It slithers its way into every corner of the language. I found a use of it today that I’ve not seen previously, whilst browsing through PMEG.
It sort of indicates position of a part, though usually a body part. Here’s one of the PMEG examples:
- Li haltis dum momento, la kapon klinita iom flanken. = He stopped for a moment, his head inclined a little to the side.
Notice how the sentence is quite short and sharp in English too. One way of understanding it, is to imagine it a little fuller with e.g. “tenante”:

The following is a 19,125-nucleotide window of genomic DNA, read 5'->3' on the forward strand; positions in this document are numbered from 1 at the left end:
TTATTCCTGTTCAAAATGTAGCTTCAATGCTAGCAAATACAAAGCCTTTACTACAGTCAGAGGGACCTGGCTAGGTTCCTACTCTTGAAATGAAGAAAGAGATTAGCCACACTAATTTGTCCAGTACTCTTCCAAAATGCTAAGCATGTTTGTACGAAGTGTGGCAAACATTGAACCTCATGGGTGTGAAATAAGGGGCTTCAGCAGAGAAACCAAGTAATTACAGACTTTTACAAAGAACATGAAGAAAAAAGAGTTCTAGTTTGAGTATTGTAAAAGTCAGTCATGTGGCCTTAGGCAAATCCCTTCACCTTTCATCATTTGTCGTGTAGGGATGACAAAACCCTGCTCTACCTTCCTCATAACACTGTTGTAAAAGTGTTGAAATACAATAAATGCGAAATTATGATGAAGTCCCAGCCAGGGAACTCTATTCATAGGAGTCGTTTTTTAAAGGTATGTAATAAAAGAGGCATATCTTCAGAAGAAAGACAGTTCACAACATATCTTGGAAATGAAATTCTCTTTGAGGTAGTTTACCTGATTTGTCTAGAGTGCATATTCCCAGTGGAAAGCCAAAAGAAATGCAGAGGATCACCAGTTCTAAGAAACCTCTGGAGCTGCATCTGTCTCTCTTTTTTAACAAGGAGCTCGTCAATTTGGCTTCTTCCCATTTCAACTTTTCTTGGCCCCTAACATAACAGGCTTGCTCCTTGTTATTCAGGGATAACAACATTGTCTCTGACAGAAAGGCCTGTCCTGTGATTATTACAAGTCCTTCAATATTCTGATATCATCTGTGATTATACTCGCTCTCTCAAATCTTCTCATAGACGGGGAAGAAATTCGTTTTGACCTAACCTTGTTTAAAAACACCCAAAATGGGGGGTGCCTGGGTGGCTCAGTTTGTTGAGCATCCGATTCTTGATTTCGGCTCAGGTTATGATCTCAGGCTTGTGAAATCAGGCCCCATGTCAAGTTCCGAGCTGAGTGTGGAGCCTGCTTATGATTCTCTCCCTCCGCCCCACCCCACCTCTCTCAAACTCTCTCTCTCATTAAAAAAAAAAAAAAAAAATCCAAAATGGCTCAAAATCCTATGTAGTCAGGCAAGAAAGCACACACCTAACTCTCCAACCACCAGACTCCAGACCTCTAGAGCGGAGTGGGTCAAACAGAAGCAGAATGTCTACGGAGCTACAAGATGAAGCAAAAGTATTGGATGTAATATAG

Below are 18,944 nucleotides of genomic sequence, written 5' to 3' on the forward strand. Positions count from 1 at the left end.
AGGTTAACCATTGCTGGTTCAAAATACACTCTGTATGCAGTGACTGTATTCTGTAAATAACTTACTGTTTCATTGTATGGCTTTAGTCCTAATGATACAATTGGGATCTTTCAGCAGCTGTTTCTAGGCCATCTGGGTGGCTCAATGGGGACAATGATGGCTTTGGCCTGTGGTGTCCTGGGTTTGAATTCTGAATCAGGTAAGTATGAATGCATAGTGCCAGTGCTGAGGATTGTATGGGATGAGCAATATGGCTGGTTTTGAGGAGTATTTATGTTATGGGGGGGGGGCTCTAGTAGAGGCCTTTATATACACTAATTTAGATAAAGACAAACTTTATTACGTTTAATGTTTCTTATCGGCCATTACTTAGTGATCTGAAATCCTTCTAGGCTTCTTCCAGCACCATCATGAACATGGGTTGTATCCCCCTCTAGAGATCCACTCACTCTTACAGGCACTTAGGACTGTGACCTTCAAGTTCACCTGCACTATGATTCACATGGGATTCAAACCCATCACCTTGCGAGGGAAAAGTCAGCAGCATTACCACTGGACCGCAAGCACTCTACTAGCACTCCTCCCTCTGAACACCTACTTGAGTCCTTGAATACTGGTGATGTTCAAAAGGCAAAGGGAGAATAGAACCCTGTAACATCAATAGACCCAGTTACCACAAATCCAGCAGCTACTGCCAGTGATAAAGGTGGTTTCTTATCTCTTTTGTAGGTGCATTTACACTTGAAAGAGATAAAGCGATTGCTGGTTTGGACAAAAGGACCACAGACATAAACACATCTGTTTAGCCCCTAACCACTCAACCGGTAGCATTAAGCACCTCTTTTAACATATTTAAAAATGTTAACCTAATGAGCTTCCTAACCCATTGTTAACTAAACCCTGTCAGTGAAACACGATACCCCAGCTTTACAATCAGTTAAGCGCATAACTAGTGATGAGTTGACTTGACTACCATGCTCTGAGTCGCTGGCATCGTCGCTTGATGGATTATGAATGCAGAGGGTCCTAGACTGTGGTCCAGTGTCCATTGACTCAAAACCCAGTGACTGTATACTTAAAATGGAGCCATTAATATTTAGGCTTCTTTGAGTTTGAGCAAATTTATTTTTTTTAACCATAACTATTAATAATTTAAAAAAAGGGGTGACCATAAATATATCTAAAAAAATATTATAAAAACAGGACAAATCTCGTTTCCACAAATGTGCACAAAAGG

- Li haltis dum momento, tenante la kapon klinita iom flanken. = He stopped for a moment, holding his head inclined a little to the side.
This also shows why the “N” might be suitable here, it’s because you’re implying a “tenante”, “havante” or “metinte” (holding, having, or having put), of which the “kapo” is the direct object.
A sneaky, slimy worm.